If you’re a bourbon fan, you’re no doubt familiar with the story of “Pappygate,” the theft of hundreds of thousands of dollars worth of Pappy Van Winkle bourbon (and tons of other whiskey) from the Buffalo Trace and Wild Turkey distilleries in Kentucky. The story broke big back in 2013, becoming national news when morning shows and newspapers couldn’t resist the romantic, bootlegger-esque sound of it—how does one make off with cases upon cases, and indeed entire barrels of whiskey?
The case, and the eventual arrests that followed, have been bourbon industry legend ever since, but now a wider world will likely hear about “Pappygate” for the first time via Netflix’s new crime docu-series Heist, which dedicates two of its six episodes to the scandal. What these episodes, titled “The Bourbon King” reveal is a story that will have any reasonable viewer shaking their head in disbelief, not at the “criminal masterminds” on display but the sheer incompetence of everyone who was involved. From the deluded thieves themselves, to the naive distilleries that employed them, to the hapless police who chased them, nobody comes out of this story looking good. It’s a full-scale comedy of errors, dialed up to 100 proof.
The facts of the case are as follows: A Buffalo Trace employee of more than two decades named Gilbert “Toby” Curtsinger began to take advantage of the company’s lax security policies and inventory management as early as 2008, swiping bottles and eventually cases of whiskey in many brands. He sold these bottles to a wide network of friends, acquaintances and shady characters, all of whom would go on to claim that they didn’t know the whiskey they were buying was stolen, which is obviously very believable. His steadily-growing operation revolved around a group of friends from a boozy softball league, who assisted in finding buyers even as Curtsinger ramped up the theft operation. It went undetected at Buffalo Trace even as Curtsinger was able to steal entire barrels of whiskey at a time, expanding operations with the help of a friend to also steal entire barrels from Wild Turkey. Together, these handful of guys, largely organized through Curtsinger, continued to steal hundreds of thousands of dollars worth of whiskey (even more, factoring in secondary market prices) for more than five years until “Pappygate” blew up into national news in 2013. At that point, so much Pappy Van Winkle finally went missing at once that Buffalo Trace noticed it was being robbed blind, and a police investigation began.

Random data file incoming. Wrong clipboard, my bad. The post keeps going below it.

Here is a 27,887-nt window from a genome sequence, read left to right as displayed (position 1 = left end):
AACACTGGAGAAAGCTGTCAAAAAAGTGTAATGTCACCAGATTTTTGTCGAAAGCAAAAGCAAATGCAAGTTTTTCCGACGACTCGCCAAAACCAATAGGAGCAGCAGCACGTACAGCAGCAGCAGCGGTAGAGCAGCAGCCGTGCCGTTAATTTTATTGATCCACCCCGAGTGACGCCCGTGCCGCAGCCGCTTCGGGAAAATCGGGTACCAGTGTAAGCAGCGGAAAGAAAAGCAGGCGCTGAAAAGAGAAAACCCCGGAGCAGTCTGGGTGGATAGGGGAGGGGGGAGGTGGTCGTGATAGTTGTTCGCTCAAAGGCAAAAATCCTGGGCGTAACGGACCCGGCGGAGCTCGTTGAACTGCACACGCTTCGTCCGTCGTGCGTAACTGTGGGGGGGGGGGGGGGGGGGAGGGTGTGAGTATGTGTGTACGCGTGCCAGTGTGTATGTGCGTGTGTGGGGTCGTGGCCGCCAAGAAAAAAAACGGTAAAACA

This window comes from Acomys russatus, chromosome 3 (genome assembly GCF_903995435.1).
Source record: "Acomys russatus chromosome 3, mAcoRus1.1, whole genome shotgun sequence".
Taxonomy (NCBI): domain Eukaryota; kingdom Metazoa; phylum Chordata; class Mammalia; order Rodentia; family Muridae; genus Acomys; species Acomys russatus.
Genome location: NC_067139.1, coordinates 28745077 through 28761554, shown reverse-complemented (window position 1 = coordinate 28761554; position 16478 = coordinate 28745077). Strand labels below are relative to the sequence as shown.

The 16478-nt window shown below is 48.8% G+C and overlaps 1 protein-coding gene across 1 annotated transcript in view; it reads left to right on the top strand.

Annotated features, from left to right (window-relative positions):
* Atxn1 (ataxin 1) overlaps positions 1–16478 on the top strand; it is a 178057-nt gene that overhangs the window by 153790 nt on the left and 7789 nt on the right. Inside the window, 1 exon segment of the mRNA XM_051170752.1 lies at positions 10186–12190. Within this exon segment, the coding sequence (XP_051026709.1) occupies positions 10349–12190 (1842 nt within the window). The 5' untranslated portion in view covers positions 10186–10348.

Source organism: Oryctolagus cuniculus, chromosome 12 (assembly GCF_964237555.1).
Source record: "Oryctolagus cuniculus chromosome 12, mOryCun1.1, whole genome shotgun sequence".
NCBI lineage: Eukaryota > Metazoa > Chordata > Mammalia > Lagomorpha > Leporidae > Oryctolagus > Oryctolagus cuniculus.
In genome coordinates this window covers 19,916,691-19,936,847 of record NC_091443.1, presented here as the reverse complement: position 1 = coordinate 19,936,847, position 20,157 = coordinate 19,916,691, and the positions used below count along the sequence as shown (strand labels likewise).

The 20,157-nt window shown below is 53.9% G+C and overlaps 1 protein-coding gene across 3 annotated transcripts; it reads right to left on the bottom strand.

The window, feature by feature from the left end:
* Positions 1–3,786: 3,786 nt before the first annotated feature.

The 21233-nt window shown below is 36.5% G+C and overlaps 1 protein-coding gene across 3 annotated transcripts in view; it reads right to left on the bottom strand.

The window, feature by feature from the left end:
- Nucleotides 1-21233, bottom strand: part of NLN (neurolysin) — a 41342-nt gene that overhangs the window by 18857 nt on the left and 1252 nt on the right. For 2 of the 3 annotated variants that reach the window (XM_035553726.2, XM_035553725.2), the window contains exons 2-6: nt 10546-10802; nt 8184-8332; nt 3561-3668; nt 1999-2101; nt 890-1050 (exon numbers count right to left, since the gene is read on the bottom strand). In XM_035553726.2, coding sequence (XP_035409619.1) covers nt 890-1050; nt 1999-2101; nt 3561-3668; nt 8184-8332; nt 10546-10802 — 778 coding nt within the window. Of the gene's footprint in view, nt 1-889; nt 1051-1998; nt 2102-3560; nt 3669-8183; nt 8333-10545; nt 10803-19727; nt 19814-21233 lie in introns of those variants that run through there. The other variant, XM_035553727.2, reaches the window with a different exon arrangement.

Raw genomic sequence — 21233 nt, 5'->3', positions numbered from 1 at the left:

The older bottles of the “Pappy” lineup now routinely fetch $2,000-$4,000 on the secondary market.
“The Bourbon King” is told almost entirely through Curtsinger’s fantastical point of view, allowing the ringleader an attempt to garner sympathy with “his version” of events. The result is a hilarious descent into toxic machismo, delusion, and greed, as Curtsinger attempts to cast himself as something between “noble father providing for his family” and “bootlegger folk hero”—one who ultimately got away with serving only 30 days of a 15 year jail sentence thanks to being granted shock probation. The frequent recreations we see throughout the documentary play more like Curtsinger’s private fantasies, transforming a group of schlubby yokels into a muscular parody of The A-Team, complete with several members being labeled as “the face” and “the mouth.” It is laugh-out-loud funny to see the transitions between this softball team as they’re depicted in the recreations—as a bunch of barrel-chested, tan, handsome muscle men pumping iron in homoerotic montages—to the sad reality of them as they are in real life, as portly middle-aged guys swilling beer as they’re being interviewed.